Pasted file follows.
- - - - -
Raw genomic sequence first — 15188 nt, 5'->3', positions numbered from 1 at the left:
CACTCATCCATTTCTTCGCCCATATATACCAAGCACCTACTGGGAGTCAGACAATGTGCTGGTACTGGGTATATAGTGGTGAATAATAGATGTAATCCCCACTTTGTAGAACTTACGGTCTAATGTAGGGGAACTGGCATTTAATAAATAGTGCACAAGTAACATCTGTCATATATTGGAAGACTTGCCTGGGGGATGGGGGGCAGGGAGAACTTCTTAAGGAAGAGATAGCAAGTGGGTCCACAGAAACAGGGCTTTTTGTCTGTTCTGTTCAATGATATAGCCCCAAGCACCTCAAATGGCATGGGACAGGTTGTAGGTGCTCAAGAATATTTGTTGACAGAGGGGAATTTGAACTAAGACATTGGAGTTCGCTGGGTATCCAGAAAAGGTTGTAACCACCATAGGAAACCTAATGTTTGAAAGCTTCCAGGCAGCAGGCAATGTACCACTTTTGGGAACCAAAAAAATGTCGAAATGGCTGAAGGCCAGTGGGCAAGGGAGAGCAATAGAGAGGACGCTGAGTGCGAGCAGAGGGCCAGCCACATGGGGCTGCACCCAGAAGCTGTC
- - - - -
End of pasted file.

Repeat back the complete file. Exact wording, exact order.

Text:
Raw genomic sequence first — 15188 nt, 5'->3', positions numbered from 1 at the left:
CACTCATCCATTTCTTCGCCCATATATACCAAGCACCTACTGGGAGTCAGACAATGTGCTGGTACTGGGTATATAGTGGTGAATAATAGATGTAATCCCCACTTTGTAGAACTTACGGTCTAATGTAGGGGAACTGGCATTTAATAAATAGTGCACAAGTAACATCTGTCATATATTGGAAGACTTGCCTGGGGGATGGGGGGCAGGGAGAACTTCTTAAGGAAGAGATAGCAAGTGGGTCCACAGAAACAGGGCTTTTTGTCTGTTCTGTTCAATGATATAGCCCCAAGCACCTCAAATGGCATGGGACAGGTTGTAGGTGCTCAAGAATATTTGTTGACAGAGGGGAATTTGAACTAAGACATTGGAGTTCGCTGGGTATCCAGAAAAGGTTGTAACCACCATAGGAAACCTAATGTTTGAAAGCTTCCAGGCAGCAGGCAATGTACCACTTTTGGGAACCAAAAAAATGTCGAAATGGCTGAAGGCCAGTGGGCAAGGGAGAGCAATAGAGAGGACGCTGAGTGCGAGCAGAGGGCCAGCCACATGGGGCTGCACCCAGAAGCTGTC